Agency is another important aspect to consider, especially now that there are proposals to bring cellular technologies to the industry. It is hard to imagine a manufacturer willing to hand its facility’s communication power over to a third party.


Does it make sense to introduce wireless in the manufacturing industry?

The most important concern is whether it even makes sense to introduce wireless in this industry. If it is just a matter of replacement, the costs most likely outweigh the benefits. The industry will need to perceive clear advantages if it is to make the effort to introduce and gain know-how on deploying wireless technologies.

We believe that some technical processes may become more efficient with wireless, as it allows connected elements to move freely, whether these are products, the rotating heads of robots or even workers. However, the new processes made possible by wireless technologies can only arise within the manufacturing industry itself.

Far from the manufacturing plant, we researchers have little knowledge of the intricacies of these processes and the advantages that wireless may actually provide. In fact, wireless research in the context of the IIoT has considered design aspects that are far from the industry’s real needs.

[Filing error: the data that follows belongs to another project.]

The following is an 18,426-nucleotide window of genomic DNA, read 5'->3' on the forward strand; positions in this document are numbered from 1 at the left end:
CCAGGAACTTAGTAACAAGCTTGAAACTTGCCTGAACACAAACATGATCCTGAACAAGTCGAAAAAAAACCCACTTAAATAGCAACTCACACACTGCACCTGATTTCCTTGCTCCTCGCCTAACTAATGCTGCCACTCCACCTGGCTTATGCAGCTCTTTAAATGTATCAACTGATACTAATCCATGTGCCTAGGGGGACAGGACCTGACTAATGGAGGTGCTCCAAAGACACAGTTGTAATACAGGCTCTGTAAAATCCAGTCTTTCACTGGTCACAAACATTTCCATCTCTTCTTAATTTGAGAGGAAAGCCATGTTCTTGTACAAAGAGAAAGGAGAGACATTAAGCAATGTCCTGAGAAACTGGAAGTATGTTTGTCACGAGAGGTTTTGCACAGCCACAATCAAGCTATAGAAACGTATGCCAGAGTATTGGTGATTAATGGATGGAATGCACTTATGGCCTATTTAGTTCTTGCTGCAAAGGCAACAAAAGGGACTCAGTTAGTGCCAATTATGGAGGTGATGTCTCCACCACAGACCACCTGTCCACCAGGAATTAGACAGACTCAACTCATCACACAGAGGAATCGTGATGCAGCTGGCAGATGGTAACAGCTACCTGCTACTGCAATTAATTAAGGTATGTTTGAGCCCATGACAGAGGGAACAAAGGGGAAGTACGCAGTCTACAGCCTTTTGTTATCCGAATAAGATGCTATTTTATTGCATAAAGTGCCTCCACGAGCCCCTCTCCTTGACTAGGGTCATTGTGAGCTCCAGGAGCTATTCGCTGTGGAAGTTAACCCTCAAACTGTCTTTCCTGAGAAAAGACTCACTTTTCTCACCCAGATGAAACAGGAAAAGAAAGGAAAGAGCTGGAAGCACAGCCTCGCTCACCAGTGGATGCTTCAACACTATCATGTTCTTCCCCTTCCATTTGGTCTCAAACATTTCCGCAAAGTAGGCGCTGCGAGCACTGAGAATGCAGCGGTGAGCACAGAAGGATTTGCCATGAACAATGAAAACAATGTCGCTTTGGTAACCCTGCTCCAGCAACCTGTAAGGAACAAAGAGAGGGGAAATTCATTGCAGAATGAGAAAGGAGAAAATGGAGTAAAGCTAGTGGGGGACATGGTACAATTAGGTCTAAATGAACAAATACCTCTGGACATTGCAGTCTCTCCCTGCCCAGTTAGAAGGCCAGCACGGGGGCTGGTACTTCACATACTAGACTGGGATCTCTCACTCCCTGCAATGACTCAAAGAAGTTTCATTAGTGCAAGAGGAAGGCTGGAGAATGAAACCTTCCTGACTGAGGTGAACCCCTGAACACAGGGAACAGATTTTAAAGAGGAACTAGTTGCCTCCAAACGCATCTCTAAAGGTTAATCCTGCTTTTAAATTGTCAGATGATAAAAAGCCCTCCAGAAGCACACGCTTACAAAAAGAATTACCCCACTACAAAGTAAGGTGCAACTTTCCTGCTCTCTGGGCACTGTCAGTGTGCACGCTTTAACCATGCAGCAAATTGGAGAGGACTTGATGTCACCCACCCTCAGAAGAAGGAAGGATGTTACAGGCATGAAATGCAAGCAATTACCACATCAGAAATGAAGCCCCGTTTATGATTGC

The most common design requirement considered by academics in this area is energy efficiency, which is at odds with performance, one of the most important requirements for this industry, as outlined above. This and other design aspects may be a consequence of researchers evolving from the Wireless Sensor Network (WSN) framework to the IoT and now to the IIoT, without updating the requirements of the technology at each step based on the new application scenario. The WSN was envisioned to measure large, difficult-to-access areas and therefore increasing battery life was a must. However, this requirement no longer applies in IIoT scenarios such as the manufacturing industry.

Only by working in close collaboration with manufacturers can we expect to determine their real requirements and foresee whether wireless technologies even make sense in this environment. And yet, we could also argue whether it is the researcher’s job to be at the industry’s beck and call and working to increase its productivity.



Cristina Cano, Borja Martinez and Xavi Vilajosana are members of the IN3’s Wireless Networks (WiNE) research group which pioneers the research and development of technologies that improve the way devices sense and communicate.




This research has been funded by the Ministry of Science, Innovation and Universities (co-financed by the European Union through the ERDF, as part of the Multiregional Operational Programme for Spain 2014-20), through the SPOTS project (RTI2018-095438-A-I00 )